Retired Army Gen. Stanley McChrystal is about to have a new book out, and it has a big takeaway: We’re not doing a great job of protecting ourselves.

Risk: A User’s Guide,” out Oct. 5, takes a look at how leaders approach and handle risk. McChrystal has found they focus more on the likelihood that something will or won’t happen, and less on what to do when even the unlikely happens.

“Like many people, I’ve lived a life that touched risk and dealt with risk, tried to mitigate risk or defeat risk,” he told Military Times during a Sept. 7 interview. “And over the years, I’ve come to the conclusion, we don’t do it very well.”

Nowhere is that more stark than 18 months into the COVID-19 pandemic, as parts of the U.S. are ravaged by deaths and hospitalizations, while others have tamped their community transmission down to manageable levels.

“We always knew another virus was going to come and threaten a pandemic,” he said. “We not only knew it was inevitable, but we know how to deal with a threat like that through public health. And we blew it; we absolutely have flubbed the response.”

Rather than uniting as a country, he said, the U.S. fought dozens of small wars against the pandemic. Some states came up with a uniform plan, while in others, cities and counties had to fend for themselves, playing whack-a-mole with outbreak after outbreak.

“Well, I think up front, we reached a conclusion through personal experience, that we’re not good with risk,” McChrystal said. “And as we studied it, we concluded, we’re the big reason. You know, the biggest risk to us is us.”

The former commander of troops in Afghanistan, ousted in 2010 after making denigrating comments about the Obama administration during a Rolling Stone interview, compared the Global War on Terror to the pandemic response.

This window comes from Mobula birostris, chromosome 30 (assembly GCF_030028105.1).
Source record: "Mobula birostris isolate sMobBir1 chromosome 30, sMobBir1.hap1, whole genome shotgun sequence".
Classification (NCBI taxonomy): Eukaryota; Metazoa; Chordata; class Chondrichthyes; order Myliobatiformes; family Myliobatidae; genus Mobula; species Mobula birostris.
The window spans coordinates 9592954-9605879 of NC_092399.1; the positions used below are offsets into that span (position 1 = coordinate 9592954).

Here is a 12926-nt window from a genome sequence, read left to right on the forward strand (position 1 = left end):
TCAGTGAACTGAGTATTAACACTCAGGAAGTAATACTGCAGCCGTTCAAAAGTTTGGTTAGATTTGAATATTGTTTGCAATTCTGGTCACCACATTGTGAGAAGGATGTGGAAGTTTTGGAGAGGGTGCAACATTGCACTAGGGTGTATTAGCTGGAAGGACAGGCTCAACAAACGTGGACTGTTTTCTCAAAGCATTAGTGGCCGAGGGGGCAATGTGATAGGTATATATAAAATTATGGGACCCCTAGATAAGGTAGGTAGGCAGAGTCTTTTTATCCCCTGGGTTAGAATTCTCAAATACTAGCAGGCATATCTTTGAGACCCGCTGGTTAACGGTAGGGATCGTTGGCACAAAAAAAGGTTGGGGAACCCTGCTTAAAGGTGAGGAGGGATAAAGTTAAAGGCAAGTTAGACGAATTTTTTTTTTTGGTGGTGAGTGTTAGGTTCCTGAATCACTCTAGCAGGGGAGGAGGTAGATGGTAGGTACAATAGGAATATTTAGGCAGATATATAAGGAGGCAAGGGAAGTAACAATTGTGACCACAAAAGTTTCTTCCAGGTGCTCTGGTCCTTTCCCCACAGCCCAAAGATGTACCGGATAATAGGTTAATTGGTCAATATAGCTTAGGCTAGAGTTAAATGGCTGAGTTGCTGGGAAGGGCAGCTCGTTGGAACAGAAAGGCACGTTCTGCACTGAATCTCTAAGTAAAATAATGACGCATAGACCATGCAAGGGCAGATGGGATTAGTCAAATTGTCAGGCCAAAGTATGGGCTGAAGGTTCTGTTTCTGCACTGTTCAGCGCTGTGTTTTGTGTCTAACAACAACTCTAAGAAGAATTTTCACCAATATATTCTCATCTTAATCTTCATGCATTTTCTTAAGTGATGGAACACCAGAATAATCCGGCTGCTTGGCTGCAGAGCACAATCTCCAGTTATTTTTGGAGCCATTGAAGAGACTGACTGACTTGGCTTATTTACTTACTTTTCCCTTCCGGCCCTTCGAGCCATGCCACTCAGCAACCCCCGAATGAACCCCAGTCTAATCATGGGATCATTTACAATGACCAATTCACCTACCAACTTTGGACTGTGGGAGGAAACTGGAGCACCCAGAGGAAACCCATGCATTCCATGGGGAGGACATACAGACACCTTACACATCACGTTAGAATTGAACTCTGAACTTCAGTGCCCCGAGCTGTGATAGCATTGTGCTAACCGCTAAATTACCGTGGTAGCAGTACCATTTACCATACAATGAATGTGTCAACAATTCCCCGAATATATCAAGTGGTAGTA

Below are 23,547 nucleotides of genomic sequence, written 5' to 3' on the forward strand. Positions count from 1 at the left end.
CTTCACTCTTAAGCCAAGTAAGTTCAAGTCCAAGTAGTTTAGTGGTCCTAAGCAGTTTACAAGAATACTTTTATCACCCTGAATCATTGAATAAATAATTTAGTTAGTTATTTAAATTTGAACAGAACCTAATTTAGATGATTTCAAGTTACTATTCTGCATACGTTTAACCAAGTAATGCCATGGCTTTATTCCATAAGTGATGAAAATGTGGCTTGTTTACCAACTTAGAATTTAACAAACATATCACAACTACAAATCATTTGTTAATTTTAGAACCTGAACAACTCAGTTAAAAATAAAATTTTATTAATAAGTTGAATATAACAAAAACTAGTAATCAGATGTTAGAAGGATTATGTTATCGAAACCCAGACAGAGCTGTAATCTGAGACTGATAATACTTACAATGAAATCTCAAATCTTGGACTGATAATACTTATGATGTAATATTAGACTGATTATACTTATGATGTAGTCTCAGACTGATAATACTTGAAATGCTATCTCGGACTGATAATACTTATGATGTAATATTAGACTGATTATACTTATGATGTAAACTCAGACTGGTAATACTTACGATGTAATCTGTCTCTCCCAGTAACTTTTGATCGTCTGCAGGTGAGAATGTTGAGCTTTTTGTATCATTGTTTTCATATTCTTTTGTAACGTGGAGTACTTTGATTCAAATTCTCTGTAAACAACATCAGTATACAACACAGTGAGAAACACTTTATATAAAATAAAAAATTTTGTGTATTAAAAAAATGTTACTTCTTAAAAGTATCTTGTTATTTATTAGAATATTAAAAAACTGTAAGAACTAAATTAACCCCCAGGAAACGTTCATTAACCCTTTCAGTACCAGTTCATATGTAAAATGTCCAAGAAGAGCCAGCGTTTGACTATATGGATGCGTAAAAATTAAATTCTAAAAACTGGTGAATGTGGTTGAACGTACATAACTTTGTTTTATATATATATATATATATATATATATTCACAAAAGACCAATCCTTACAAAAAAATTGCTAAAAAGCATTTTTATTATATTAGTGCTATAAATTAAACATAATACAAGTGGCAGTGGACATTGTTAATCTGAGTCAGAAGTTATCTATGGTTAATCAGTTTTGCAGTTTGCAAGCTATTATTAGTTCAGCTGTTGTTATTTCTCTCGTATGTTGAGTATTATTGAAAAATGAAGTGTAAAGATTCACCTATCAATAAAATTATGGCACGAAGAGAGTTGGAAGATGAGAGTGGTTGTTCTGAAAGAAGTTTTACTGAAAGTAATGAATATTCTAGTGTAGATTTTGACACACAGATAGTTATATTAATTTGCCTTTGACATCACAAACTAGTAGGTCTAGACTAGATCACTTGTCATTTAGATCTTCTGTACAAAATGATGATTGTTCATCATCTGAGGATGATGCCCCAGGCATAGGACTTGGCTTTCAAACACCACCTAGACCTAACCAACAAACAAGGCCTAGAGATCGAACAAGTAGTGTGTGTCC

Like terrorism, he said, viruses mutate, but there are public health measures that can be taken to combat them.

“The way we fought it is countless municipalities, all trying to deal with this threat, none of which by itself was capable of effectively fighting it,” he said. “And if you extrapolate that to the world, the reality of any viral pandemic is, you don’t solve it anywhere until you solve it everywhere. It’s like a forest fire. If the embers are still there, the problem is still there.”

In their book, McChrystal and his co-author, Anna Butrico, outline 10 “dimensions of risk,” that can be monitored and adjusted to shore up capabilities when an emergency comes.

He put these to work during the pandemic, as the state of Missouri, for example, contracted with his McChrystal Group consulting firm for guidance on its pandemic strategy.

“What I’ll say is, what we’ve done is we’ve been able to help several states and cities pull together their ability to communicate, make decisions rapidly, get the different dots connected, so that they can get a better outcome,” McChrystal said, declining to offer specifics about his clients. “And we’ve had tremendous satisfaction and success with that.”

On the horizon, he said, might not only be another pandemic, but something that has been under discussion for decades: climate change.

“And so if there’s anything that should be unifying to society, global society, it ought to be climate change, as COVID-19 should have,” he said. “But instead, what we’ve done is we’ve allowed climate change to become a political issue. And in many cases, we’ve allowed people with different agendas, whether their economic agendas or political science ideologies, to argue broadly.”

Arguing about whether it exists only pushes off the opportunity to do something about it, he said.

Meghann Myers is the Pentagon bureau chief at Military Times. She covers operations, policy, personnel, leadership and other issues affecting service members. Follow on Twitter @Meghann_MT

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